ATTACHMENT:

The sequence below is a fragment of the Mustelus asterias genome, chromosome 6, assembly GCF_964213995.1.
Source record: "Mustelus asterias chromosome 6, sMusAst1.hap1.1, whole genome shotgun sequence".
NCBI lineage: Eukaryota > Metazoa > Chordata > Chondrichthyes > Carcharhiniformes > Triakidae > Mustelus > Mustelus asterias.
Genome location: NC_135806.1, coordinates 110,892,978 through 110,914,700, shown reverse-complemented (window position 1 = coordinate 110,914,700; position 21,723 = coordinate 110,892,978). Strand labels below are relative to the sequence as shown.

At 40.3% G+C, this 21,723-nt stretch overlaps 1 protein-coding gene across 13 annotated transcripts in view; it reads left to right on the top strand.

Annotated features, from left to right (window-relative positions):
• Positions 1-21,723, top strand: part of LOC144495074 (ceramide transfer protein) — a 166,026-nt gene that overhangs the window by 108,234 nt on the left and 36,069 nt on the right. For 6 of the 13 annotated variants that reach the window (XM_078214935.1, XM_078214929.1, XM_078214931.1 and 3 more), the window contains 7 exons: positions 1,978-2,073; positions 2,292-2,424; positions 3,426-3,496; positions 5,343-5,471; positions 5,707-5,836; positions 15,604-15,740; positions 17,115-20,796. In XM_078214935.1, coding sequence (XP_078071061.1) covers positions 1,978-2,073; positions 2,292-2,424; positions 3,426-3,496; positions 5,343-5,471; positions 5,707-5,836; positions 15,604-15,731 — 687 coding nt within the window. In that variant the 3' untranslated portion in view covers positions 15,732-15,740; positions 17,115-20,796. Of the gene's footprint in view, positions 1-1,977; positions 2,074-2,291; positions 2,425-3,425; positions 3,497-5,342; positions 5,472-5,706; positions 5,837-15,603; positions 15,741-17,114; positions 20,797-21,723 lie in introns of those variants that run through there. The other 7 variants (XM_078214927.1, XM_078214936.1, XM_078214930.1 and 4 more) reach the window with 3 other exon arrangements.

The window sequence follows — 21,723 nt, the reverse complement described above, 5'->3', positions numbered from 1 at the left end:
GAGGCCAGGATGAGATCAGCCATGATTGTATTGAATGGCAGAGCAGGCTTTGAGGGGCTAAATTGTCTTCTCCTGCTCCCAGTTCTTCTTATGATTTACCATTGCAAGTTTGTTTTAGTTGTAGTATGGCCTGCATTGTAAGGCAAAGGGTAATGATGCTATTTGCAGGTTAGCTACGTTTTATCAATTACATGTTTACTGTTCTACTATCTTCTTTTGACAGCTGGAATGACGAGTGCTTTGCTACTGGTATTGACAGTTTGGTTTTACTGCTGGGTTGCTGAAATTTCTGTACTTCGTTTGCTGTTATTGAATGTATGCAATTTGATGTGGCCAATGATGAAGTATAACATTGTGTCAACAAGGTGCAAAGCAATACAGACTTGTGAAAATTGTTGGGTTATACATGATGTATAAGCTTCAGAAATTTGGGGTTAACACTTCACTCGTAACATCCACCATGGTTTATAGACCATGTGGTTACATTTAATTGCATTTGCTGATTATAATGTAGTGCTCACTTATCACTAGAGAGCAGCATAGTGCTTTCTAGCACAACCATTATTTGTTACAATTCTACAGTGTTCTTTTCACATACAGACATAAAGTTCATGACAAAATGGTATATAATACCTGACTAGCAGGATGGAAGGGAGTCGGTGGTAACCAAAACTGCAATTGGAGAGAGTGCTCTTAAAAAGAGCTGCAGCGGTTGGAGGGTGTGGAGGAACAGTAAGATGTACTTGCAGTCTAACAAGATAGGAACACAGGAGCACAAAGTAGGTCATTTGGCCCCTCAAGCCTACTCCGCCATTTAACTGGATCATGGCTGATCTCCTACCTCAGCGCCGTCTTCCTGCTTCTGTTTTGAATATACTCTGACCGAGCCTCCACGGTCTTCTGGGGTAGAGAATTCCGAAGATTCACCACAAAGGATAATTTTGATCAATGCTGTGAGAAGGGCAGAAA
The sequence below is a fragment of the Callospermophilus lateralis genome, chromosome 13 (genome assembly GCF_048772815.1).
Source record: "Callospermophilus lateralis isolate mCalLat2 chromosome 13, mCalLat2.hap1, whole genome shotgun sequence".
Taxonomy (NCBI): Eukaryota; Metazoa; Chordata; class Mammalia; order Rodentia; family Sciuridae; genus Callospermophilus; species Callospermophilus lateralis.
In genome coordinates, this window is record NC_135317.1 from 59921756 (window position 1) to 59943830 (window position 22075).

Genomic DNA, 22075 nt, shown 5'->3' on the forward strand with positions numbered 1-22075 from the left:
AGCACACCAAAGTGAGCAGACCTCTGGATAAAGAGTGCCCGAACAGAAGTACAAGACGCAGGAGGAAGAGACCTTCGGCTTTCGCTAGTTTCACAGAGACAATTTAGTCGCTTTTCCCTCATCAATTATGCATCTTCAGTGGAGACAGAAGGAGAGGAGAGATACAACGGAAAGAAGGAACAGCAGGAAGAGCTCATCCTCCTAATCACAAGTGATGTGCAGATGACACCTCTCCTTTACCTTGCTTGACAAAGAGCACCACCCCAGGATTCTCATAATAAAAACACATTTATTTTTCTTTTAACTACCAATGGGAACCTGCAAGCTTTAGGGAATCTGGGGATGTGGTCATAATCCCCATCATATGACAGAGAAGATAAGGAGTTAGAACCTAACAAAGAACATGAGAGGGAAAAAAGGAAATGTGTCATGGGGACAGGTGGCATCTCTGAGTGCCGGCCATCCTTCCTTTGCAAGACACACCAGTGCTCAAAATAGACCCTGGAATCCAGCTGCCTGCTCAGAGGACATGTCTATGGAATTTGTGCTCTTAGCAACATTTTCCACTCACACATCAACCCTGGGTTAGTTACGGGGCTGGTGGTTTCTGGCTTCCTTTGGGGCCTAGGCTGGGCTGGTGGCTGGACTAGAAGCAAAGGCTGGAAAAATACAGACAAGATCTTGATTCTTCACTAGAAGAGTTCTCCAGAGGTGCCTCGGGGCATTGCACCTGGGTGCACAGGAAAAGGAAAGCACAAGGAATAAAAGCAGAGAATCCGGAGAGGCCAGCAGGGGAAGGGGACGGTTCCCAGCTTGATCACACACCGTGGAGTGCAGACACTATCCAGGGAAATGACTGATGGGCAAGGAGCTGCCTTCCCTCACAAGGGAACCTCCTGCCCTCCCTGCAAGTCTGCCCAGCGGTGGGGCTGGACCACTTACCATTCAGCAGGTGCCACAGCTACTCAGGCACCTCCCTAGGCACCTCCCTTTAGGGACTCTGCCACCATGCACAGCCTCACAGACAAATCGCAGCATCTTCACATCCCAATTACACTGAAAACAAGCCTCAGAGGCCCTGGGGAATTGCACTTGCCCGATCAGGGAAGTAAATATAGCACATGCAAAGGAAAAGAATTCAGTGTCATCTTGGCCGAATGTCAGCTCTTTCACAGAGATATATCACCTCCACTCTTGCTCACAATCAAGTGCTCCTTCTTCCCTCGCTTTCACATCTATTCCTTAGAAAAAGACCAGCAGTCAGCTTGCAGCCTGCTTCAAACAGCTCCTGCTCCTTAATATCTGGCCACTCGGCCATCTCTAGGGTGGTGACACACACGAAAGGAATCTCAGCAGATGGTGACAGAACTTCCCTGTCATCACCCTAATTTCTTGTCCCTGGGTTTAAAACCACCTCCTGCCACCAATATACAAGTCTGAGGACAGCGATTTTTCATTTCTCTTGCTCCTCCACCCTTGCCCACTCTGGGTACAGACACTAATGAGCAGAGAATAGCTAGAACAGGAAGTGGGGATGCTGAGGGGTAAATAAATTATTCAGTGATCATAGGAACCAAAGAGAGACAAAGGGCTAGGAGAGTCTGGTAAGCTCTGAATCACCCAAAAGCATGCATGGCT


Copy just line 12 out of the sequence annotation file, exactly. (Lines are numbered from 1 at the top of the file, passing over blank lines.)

Taxonomy (NCBI): Eukaryota; Metazoa; Chordata; class Mammalia; order Rodentia; family Sciuridae; genus Callospermophilus; species Callospermophilus lateralis.